Cher Public

  • Poison Ivy: I saw the livestream. Opolais is a great actress, and a decent musician, but her voice really lacks any bloom. It kind of... 11:19 PM
  • WindyCityOperaman: RIP singer Lynn Anderson httpvh://www.youtu be.com/watch?v=2g0 f3_Gke84 8:59 PM
  • aulus agerius: Why do the WRITTEN ON SKIN ads feature tats? It’s not about that is it? I decided not to go, BTW, affer viewing the... 7:46 PM
  • Bill: I liked Ludmila Dvorakova a great deal – she had a Flagstad like warmth to her voice – very rich in the middle. She sang... 6:37 PM
  • luvtennis: I would have a hard time suspending my disbelief too. How can you kill nuns to music that’s this much FUN!... 5:49 PM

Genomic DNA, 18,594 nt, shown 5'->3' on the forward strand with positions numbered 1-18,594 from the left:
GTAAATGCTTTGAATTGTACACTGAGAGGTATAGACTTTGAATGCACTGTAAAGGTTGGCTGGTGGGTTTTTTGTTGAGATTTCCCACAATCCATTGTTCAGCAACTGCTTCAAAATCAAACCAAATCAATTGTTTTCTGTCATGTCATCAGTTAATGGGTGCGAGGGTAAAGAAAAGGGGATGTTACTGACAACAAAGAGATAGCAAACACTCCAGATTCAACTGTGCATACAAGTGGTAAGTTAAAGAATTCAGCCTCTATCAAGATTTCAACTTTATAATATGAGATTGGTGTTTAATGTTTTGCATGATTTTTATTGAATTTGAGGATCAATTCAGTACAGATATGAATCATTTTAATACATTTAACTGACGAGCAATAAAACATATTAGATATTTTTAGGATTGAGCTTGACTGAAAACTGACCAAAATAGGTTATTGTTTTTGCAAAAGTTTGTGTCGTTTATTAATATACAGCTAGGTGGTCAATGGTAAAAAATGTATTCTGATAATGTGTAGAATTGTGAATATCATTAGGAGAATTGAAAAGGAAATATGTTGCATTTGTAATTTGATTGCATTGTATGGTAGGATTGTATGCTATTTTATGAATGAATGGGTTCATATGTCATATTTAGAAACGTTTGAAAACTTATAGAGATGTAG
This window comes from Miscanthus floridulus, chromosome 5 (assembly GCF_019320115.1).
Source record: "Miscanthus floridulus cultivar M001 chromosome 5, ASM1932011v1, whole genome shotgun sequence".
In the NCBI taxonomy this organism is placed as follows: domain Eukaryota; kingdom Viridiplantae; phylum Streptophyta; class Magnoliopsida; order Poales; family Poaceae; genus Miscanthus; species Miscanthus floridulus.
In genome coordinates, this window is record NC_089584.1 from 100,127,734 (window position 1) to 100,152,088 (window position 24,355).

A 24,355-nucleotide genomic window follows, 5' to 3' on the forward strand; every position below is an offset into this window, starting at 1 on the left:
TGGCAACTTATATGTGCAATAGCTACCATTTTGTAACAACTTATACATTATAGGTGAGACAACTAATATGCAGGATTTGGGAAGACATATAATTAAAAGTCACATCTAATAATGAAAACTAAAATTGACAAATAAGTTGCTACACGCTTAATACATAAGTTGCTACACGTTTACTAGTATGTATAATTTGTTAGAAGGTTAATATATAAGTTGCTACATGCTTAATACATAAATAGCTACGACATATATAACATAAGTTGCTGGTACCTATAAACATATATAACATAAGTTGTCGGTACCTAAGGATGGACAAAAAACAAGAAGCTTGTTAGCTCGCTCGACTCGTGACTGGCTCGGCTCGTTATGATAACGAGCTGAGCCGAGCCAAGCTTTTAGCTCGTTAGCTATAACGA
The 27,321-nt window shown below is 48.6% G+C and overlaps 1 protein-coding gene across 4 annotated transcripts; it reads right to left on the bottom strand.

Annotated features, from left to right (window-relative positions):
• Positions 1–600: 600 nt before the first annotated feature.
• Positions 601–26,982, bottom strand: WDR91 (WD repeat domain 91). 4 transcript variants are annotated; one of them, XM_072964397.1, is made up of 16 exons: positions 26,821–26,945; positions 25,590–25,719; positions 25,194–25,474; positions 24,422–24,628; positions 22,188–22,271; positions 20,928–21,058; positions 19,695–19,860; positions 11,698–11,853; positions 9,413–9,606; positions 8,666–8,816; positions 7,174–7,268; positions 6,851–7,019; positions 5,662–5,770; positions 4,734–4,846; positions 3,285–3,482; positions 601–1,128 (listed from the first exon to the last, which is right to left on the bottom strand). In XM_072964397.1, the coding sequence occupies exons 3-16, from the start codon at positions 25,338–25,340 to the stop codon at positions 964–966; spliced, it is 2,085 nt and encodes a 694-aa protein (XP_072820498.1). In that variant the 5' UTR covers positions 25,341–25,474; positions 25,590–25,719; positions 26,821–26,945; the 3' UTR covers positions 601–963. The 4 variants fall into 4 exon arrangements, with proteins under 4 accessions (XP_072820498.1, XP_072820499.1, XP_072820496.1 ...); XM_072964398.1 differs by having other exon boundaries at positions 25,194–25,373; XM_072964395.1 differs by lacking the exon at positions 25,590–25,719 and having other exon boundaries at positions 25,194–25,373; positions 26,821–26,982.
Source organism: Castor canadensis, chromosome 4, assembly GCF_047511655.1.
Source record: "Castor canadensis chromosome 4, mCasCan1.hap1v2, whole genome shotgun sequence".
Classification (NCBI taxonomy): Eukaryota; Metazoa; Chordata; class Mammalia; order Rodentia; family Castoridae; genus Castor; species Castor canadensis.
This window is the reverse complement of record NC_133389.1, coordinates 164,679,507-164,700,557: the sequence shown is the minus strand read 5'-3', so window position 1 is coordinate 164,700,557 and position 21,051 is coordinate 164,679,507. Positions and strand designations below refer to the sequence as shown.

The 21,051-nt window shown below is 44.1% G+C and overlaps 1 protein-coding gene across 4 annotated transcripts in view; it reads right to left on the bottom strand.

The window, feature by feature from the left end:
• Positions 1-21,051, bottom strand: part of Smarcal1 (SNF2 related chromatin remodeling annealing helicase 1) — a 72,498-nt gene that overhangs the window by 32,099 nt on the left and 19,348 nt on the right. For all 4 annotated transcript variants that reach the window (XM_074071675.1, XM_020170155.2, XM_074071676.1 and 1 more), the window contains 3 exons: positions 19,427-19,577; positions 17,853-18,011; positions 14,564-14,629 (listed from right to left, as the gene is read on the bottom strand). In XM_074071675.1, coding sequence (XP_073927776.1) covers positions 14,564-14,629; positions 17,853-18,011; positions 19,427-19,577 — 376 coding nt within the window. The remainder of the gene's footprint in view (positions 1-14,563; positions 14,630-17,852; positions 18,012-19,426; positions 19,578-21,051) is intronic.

• zinka: https://www.youtub e.com/results?sear ch_query=+ludmila+ dvorakova Sad..Died at 92 in a fire..VERY exciting singer!!!!! 5:26 PM
  • Batty Masetto: Doch, das gibt’s: http://www.duden.d e/rechtschreibung/ fisteln 5:24 PM
  • Greg.Freed: Fully off topic in any thread: years ago I had I guess a radio broadcast of the Elektra cast I heard in Houston in 1993:... 4:47 PM

Equal rites

As with all good myths, certainly all the myths at the heart of Wagner’s operas, the juggling of symbols and archetypes and themes in Parsifal opens the piece to a great variety of interpretations. Many recent productions have twisted things in a way that seemed to strain or defy Wagner’s intricate libretto and lush, meticulous score: gray springtimes in a world beyond nuclear or environmental holocaust, that sort of thing. But the world of Wagner’s tale is, like our own, a world in crisis, on a razor’s edge. That’s bound to resonate with contemporary directors. They then have many options in setting out the workings of the crisis in this fable of a solution to whatever may be broken.   Read more »